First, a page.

I was not offended by the displays that I saw on the courthouse lawn in downtown Leesburg last month. I was not offended by the skeleton Santa
display or by the messages I read on displays created by atheists.
In fact, I agree with many of the sentiments expressed in the displays that conveyed wishes of peace, good will and tolerance, or that made statements against the over-commercialization of Christmas.
Nevertheless, I believe that the decision by the last Board of Supervisors to allow the courthouse displays was one of the worst decisions the supervisors made during their four-year term. If not the very worst, I would place it in the Top Two.
I was saddened by the expressions of anger, intolerance and hatred that the board’s decision engendered. These were sour, discordant notes that created a needless distraction during one of my favorite times of year, the season of Advent.
For me and many other Christians, Advent is a solemn period of waiting – of hope and anticipation, leading up to the commemoration of the birth of Jesus. In my church, we light a candle every week during Advent, accompanied by readings and songs in which we contemplate the meaning of hope, love, peace and joy.
It is not a time for anger, confrontation, name-calling, or complaints of persecution, either real or imagined.
Some have said that the displays made Leesburg a laughingstock. Indeed, we made national news, and not in a good way. But I was bothered more by the bad feelings here in Leesburg that directly resulted from the board’s decision to allow the displays.
No one on the board should have been surprised by what transpired on the courthouse lawn the last two years. The outcome was entirely predictable, and the board members were in fact warned at the time they were debating this decision that something like this would occur.
But they were apparently swayed by emotional pleas from some Christians, who were affronted by the possibility that a Nativity scene would no longer be allowed on the courthouse grounds.
Some may believe there is a war on Christmas in this country, but I don’t.
About two blocks from the courthouse, Leesburg United Methodist Church erects a Nativity scene on its grounds every year. I have never known anyone to complain about it.
Leesburg Presbyterian Church, where I am a member and serve as an elder, is located three blocks from the courthouse. Our church has put on a Living Nativity every year for decades, complete with live animals. Costumed church members of all ages assume the roles of Mary, Joseph, angels, shepherds and wise men. There are readings from the New Testament, and we sing Christmas carols.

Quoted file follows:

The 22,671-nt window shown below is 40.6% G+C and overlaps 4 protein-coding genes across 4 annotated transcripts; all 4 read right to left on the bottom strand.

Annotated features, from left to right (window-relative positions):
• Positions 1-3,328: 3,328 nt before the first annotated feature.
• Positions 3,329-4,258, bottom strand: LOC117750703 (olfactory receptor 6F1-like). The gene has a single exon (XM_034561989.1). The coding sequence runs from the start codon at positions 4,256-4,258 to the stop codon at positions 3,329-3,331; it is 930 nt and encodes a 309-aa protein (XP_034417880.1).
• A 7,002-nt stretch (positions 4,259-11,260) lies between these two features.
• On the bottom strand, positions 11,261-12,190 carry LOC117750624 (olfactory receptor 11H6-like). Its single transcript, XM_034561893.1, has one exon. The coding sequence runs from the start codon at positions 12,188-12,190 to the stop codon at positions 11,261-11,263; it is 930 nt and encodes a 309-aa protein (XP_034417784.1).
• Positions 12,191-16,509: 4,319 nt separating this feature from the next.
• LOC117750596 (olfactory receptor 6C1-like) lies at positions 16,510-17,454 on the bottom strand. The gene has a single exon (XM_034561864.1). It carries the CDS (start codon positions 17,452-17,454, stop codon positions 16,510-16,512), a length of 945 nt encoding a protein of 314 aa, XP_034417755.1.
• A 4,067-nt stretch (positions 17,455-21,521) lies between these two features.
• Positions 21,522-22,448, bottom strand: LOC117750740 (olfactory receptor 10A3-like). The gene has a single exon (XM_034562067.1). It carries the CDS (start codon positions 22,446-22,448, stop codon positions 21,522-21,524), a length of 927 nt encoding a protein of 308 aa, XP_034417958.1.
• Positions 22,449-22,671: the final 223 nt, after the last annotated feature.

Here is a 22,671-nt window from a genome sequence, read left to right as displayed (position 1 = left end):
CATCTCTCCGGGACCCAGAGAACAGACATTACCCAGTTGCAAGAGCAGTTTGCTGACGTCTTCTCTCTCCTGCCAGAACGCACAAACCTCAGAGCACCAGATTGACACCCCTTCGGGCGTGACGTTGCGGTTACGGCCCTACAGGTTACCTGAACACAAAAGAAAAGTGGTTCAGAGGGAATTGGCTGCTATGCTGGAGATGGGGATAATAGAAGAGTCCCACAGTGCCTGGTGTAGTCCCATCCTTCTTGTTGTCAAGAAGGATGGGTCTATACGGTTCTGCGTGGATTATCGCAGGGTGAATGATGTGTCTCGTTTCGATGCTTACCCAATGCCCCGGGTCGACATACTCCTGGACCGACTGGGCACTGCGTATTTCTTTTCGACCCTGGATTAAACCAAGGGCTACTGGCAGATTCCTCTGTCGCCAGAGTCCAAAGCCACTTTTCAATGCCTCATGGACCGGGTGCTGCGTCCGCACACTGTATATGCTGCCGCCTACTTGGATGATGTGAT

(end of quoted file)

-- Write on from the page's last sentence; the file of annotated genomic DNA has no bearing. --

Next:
It is a wonderful family event. My wife was the coordinator of the Living Nativity this year, and I was privileged to participate, along with two of my children, as we have for many years. For one hour of 2011, at least, I got to be a wise man.
We hold the Living Nativity on the lawn of our church, on Market Street, where any passersby can see it. Over all the years, I have never heard anyone complain about our public display of religious faith. The common reactions we see are respect and reverence.
Hope, love, peace and joy – this is what Advent means to me, and this is the reason I chose not to get caught up in the cacophony of anger and intolerance that resounded in December from the board’s decision regarding courthouse displays.
Board Chairman Scott York has promised that the board will soon review its policy regarding displays on the courthouse grounds again. In the past, the question has centered on two choices – whether to allow displays expressing all views, or whether to allow no displays at all.
York showed interest in a third option, in which the county government itself would erect some sort of holiday display.
If the board goes this route, it should consider simply putting up a Christmas tree. But I believe the board will receive pressure to allow or erect more overtly religious displays, such as the traditional Nativity scene. That would be a mistake.
The government simply should not get into the religion business, either by erecting religious displays itself, or by deciding which expressions of religious faith (or lack thereof) will receive the county’s stamp of approval, and which will not. If the county government heads down that road, it is a path that will take us right back to where we have been the last two years. It could get both ugly and costly, with litigation a likely outcome.
Soon we will see if the new board members have learned from the mistakes of their predecessors.